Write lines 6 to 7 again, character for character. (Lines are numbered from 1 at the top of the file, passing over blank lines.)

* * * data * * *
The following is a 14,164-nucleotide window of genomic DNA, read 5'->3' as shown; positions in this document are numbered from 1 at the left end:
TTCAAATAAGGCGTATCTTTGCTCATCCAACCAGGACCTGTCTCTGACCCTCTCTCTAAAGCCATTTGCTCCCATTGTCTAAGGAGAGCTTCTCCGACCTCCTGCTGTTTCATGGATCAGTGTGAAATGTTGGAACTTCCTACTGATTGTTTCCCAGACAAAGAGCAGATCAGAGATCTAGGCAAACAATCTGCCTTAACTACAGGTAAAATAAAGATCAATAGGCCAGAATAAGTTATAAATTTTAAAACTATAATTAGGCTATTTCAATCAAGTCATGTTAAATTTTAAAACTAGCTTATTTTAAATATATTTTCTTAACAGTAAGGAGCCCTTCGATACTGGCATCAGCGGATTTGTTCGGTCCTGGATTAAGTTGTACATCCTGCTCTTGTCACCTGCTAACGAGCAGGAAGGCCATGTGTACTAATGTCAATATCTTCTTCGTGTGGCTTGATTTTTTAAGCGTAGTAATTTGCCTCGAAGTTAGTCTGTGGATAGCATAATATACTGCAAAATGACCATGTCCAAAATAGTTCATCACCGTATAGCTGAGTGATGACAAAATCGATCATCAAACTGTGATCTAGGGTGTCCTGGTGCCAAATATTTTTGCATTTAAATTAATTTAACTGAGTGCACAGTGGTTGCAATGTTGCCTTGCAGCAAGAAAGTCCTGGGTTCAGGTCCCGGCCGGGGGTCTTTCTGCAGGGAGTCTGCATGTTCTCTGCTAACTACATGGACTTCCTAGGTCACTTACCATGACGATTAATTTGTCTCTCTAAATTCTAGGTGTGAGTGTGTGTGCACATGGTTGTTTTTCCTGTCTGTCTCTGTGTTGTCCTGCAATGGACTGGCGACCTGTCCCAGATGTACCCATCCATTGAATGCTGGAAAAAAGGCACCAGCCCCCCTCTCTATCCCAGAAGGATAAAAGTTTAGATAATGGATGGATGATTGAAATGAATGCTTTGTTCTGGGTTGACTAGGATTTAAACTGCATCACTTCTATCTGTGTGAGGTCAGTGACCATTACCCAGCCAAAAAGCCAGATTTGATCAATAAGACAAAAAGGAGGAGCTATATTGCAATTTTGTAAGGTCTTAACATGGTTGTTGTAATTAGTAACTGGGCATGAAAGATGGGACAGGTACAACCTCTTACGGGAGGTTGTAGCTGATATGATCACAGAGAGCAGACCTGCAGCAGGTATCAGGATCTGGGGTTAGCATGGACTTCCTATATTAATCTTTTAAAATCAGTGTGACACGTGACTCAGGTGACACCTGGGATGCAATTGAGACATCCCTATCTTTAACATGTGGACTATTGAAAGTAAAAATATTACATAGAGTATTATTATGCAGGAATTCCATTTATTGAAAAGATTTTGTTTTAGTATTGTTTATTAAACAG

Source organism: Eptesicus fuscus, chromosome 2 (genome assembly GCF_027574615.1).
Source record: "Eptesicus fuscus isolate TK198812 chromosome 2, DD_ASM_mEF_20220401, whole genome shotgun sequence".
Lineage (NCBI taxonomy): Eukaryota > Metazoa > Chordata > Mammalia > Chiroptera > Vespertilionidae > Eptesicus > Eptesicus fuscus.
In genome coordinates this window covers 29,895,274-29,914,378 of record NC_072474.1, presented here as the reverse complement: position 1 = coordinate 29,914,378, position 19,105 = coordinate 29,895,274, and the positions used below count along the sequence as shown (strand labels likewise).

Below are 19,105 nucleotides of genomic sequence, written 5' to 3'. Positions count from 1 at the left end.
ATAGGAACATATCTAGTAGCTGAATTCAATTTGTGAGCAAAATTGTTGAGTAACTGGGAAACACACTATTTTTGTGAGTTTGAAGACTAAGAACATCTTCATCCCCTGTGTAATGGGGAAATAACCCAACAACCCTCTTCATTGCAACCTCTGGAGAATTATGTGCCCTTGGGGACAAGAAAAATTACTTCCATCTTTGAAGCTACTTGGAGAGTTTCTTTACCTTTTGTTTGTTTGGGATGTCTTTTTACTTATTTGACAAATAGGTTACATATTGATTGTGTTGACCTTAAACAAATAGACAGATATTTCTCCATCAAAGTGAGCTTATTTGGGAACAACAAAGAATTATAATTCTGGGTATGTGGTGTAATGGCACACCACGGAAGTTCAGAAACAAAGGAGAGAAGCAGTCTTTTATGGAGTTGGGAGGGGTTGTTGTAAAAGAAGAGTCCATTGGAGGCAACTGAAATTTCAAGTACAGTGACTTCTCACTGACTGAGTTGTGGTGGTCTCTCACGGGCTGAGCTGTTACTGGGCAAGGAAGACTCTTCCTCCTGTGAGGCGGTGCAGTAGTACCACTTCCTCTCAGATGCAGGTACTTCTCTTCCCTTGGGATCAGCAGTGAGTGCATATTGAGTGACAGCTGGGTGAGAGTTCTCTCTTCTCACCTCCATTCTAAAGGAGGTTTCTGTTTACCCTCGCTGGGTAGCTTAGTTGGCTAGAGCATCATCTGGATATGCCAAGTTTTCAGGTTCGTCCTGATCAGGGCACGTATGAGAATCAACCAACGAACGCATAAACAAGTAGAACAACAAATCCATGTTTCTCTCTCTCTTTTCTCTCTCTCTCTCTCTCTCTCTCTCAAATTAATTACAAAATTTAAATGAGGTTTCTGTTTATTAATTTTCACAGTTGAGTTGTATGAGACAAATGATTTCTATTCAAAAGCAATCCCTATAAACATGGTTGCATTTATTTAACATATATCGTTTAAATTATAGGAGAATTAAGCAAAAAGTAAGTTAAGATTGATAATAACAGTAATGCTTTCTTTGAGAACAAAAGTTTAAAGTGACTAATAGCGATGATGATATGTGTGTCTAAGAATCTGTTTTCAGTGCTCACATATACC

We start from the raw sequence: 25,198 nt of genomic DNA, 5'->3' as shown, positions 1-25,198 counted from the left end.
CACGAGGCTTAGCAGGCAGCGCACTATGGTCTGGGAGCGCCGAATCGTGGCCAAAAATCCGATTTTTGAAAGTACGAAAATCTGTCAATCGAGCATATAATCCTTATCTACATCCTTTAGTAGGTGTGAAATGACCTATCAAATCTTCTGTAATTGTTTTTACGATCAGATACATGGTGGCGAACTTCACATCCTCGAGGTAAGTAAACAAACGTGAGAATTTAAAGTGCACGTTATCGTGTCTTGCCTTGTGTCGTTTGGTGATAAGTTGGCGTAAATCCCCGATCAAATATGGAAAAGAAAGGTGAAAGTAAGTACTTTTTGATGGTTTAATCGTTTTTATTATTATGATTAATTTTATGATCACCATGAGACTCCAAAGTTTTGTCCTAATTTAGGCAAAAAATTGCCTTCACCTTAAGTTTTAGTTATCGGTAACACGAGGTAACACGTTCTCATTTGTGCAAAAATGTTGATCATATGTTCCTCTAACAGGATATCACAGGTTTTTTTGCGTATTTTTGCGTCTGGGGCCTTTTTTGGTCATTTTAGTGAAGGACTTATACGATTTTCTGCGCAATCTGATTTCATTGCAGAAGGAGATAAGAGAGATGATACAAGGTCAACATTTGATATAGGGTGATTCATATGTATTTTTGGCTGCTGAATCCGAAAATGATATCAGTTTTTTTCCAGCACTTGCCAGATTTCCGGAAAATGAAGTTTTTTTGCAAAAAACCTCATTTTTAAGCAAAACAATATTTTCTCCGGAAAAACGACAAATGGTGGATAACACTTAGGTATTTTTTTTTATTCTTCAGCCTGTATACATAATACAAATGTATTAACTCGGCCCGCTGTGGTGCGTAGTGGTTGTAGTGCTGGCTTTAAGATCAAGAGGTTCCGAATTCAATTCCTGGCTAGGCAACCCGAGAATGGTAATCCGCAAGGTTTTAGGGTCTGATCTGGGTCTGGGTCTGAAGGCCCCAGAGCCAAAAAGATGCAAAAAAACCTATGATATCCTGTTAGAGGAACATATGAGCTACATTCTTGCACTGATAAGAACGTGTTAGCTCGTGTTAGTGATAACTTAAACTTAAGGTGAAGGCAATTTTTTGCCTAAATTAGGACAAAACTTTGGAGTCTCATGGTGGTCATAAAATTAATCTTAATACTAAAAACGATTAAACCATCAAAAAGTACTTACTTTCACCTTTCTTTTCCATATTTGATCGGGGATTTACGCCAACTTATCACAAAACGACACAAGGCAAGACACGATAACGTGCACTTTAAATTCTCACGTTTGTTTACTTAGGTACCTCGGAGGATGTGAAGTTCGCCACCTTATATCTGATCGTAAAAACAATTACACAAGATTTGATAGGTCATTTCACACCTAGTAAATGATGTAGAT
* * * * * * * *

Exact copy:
In genome coordinates this window covers 29,895,274-29,914,378 of record NC_072474.1, presented here as the reverse complement: position 1 = coordinate 29,914,378, position 19,105 = coordinate 29,895,274, and the positions used below count along the sequence as shown (strand labels likewise).

Below are 19,105 nucleotides of genomic sequence, written 5' to 3'. Positions count from 1 at the left end.